Democrats are realizing that their ambitions for a $3.5 trillion infrastructure spending plan to overhaul the nation’s social safety net and address climate change may have to be scaled back due to nervous centrists concerned about the 2022 midterm elections, The Hill reports.
Democrats, for the most part, believe that President Biden’s lofty “human” infrastructure plan has broad popular support, and that a majority of Americans support rising taxes on companies and the affluent to help pay for it.
However, there is an acknowledgement that moderate Democrats in swing states and districts must demonstrate that they are molding the emerging reconciliation plan.
And part of that plan might include reducing the package’s size from the $3.5 trillion target established by the Senate and House budget resolutions the month before.
To prevent a political fiasco in the 2022 midterm elections, several moderate Democrats are already suggesting that the magnitude of the human infrastructure bill needs to be drastically reduced.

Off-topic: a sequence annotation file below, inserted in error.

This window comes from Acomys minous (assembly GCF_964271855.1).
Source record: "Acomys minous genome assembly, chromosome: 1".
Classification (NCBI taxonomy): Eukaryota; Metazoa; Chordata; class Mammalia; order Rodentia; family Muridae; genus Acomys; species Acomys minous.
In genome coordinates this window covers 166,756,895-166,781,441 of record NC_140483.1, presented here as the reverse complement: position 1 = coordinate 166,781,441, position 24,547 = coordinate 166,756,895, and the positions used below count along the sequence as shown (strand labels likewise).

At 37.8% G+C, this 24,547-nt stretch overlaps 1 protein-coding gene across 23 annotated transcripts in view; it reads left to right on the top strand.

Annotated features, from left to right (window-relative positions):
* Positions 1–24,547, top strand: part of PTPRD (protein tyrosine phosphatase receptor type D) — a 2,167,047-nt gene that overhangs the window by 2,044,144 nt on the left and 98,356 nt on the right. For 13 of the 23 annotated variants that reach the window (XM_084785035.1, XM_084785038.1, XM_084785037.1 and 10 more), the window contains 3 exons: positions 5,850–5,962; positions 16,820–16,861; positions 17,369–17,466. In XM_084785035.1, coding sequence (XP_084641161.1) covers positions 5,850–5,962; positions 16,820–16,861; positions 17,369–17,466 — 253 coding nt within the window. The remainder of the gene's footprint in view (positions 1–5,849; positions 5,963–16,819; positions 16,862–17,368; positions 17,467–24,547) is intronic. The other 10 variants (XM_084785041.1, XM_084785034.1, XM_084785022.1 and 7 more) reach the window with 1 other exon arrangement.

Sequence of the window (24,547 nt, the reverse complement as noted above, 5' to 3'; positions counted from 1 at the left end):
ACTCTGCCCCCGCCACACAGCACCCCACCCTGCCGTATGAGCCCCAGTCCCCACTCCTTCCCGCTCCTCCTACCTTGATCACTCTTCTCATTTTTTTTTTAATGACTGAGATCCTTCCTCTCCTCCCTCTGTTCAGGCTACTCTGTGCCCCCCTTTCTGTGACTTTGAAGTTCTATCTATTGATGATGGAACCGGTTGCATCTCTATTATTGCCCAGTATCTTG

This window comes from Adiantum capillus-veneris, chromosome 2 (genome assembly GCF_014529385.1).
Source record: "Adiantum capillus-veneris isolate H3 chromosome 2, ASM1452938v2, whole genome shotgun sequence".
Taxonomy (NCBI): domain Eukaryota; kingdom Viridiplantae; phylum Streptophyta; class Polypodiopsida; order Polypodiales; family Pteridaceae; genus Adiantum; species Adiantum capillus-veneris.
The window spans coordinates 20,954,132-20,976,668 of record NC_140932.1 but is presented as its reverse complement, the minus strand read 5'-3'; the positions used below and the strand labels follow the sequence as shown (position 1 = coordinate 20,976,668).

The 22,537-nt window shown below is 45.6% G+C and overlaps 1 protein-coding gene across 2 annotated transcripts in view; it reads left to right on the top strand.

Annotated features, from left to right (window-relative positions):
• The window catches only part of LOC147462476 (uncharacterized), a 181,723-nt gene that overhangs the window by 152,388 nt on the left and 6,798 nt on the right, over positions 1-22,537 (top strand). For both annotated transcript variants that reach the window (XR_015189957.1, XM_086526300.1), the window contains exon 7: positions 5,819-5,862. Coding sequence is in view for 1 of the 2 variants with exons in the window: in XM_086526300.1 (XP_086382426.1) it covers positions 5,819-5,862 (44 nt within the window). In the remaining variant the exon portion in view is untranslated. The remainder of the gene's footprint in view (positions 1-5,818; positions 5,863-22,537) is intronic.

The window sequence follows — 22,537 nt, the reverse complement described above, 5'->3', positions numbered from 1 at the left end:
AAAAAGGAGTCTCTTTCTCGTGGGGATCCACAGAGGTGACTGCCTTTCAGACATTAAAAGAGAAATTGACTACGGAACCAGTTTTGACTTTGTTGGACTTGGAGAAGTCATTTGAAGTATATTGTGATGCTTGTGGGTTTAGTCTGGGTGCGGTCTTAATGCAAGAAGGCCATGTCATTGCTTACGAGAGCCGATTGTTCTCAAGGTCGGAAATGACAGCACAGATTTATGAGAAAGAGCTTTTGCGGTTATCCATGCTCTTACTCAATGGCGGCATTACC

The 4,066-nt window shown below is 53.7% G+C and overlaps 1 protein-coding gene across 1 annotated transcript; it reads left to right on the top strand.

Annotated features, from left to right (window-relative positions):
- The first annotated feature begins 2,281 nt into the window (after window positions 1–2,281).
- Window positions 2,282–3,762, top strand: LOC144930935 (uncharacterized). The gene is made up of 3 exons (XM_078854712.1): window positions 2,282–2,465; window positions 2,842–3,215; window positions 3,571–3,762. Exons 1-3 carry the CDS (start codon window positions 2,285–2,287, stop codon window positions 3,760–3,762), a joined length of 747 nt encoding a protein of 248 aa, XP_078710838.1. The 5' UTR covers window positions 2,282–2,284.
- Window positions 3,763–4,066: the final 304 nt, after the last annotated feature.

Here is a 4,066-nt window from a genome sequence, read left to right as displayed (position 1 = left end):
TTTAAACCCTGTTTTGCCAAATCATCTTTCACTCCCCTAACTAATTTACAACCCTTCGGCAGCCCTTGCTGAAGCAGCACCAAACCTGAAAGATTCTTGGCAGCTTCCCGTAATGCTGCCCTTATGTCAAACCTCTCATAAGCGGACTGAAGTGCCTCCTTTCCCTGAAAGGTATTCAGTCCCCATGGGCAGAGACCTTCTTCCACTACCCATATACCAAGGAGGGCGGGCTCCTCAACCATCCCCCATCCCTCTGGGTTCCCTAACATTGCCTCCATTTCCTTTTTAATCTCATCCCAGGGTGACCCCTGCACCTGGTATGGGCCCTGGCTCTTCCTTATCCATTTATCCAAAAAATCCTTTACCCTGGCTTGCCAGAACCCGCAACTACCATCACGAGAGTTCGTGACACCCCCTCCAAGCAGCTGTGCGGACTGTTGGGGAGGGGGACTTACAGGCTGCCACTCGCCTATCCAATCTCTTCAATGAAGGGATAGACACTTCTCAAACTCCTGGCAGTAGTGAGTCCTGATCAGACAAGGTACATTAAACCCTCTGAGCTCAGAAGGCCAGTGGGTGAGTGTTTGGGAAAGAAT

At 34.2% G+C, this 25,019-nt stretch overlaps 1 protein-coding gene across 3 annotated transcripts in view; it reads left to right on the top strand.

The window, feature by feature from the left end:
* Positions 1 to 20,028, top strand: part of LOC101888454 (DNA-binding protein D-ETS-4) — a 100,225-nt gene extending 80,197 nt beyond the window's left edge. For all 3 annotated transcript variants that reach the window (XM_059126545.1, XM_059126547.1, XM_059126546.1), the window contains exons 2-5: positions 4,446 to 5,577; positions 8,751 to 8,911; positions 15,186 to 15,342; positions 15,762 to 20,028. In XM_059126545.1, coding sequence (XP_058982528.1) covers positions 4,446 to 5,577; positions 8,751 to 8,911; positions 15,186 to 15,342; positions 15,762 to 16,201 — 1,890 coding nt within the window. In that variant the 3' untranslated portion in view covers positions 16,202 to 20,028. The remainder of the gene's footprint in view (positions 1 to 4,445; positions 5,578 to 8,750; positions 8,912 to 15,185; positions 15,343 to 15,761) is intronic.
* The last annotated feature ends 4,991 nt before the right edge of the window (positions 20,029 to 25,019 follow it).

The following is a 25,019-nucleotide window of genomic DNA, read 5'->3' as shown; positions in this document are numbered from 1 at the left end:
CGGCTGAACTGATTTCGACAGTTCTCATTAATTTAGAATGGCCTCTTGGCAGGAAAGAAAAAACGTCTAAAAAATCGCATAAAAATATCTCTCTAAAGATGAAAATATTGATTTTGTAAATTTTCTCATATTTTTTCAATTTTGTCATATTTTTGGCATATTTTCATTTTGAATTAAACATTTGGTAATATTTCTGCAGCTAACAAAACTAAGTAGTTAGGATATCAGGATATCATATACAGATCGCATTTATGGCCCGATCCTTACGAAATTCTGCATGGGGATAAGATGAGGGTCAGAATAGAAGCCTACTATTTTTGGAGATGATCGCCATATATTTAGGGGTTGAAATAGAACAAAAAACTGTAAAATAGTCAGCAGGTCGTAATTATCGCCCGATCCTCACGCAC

Moderates may protect themselves against Republican allegations that their party has been taken over by the “far left” by fighting with progressives over the size of the program.
Another issue is Biden’s dwindling popularity.
The president received 47 percent national approval and 46 percent national disapproval in a Reuters/Ipsos tracking poll released on Friday.
Biden’s favor scores in five crucial states – Arizona, Florida, Georgia, and North Carolina — trailed his disapproval ratings by 10 points to 14 points, according to a Civiqs tracking poll released this week.
Rep. Stephanie Murphy, among other moderate House Democrats, has threatened to vote “no.”
Ex Rep. Ron Klink, a centrist Democrat who represented a Conservative district in western Pennsylvania, claims that alongside Manchin and Sinema, there are additional moderate Democratic senators who oppose the $3.5 trillion price tag.
Klink, on the other hand, is encouraging nervous Democrats not to abandon Biden’s infrastructure plan.
He cautions that moderates made a catastrophic mistake by running for political protection during the fight over the Affordable Care Act in 2009, which was followed by a resounding Republican win in the 2010 midterm elections.